Pending compliance grievances
- Filed a policy grievance to address the numerous part time employees working full time hours, yet the company is not posting these full time positions in accordance with the collective agreement. This grievance has been referred to expedited arbitration and the union is fighting for more full time positions.
Grievances with monetary awards
- Filed a policy grievance to regarding violations of Key Personnel Stepdown as well as improper demotion.
- Filed a policy grievance for violation of DTA protocol, seniority and hours of work, provisions and job posting provisions.
- Actively enforcing the Clerks Work clause where salespersons have been caught doing bargaining unit work which has resulted in fines payable to the UFCW 1518 Pension Plan.
- Filed a grievance for failure to provide correct sick credits to employees.
“The company is on notice,” Secretary-Treasurer Novak said. “We aren’t tolerating violations of the collective agreement. Our members deserve better.”
UFCW 1518 has filed its proposals with Special Officer Vince Ready as the Section 106 proceedings continue. President Limpright appealed to the provincial government to intervene after negotiations between the union and Sobeys, parent company of Safeway, stalled last March. Minister of Labour Harry Bains invoked a little used section of the BC Labour Relations Code to appoint a Special Officer to assist in resolving the dispute. Under Section 106, the Special Officer has the power to mediate, arbitrate and issue binding orders.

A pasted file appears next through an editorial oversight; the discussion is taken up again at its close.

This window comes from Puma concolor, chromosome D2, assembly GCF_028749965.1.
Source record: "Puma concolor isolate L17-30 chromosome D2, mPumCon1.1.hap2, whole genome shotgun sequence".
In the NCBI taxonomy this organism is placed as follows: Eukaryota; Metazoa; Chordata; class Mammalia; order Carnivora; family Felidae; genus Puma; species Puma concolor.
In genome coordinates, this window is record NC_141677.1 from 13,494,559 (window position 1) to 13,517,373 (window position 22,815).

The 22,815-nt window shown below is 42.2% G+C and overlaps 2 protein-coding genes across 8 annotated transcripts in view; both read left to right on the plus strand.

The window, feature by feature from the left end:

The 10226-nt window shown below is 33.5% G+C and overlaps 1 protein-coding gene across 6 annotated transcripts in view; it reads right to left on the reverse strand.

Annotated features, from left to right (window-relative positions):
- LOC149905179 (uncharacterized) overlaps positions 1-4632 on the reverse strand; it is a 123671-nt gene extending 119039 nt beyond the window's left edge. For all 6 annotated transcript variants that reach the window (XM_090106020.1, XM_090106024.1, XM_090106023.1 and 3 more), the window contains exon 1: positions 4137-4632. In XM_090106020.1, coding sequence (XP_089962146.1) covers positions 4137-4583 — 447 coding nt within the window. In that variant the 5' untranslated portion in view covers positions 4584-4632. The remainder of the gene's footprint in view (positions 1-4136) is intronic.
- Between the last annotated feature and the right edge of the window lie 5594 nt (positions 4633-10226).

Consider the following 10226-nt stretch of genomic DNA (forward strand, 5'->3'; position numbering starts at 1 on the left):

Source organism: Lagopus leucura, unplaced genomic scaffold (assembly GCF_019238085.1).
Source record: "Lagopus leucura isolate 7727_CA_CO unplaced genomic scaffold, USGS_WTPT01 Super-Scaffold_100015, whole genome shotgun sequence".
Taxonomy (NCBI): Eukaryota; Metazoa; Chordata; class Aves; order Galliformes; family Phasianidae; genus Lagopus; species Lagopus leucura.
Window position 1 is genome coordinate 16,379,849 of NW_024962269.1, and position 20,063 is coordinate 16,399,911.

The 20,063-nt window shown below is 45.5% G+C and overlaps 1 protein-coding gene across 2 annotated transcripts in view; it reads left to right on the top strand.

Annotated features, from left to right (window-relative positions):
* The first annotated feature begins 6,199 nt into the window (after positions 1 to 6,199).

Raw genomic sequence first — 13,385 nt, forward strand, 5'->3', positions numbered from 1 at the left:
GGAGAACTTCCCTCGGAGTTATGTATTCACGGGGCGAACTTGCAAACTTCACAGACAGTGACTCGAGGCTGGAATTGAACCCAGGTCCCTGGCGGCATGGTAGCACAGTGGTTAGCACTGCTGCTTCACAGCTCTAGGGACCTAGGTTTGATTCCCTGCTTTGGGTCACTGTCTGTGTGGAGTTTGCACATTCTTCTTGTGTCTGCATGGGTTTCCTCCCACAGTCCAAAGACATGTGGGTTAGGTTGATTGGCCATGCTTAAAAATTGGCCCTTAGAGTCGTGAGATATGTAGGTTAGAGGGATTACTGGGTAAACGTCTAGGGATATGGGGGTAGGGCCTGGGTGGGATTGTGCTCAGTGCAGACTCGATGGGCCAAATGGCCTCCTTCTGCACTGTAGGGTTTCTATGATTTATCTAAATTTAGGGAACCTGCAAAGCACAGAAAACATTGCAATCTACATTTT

The proposals were filed “without prejudice” due to the union’s legal position that the reopener provision in the Safeway collective agreement is not intended to be used as a vehicle to gut the agreement. Recommendations issued by the Special Officer in the summer contained deep concessions that troubled the union.
“We also don’t agree that the new banner language in the Safeway collective agreement applies to the conversion of existing stores. It is our position that Sobeys’ desire to introduce FreshCo into BC by opening in locations of former Safeway stores is a conversion, which means the new banner language doesn’t apply,” commented President Ivan Limpright. “It is essential, especially in the face of Sobeys’ attempts to roll back our hard won gains, that we defend every legal right we have.”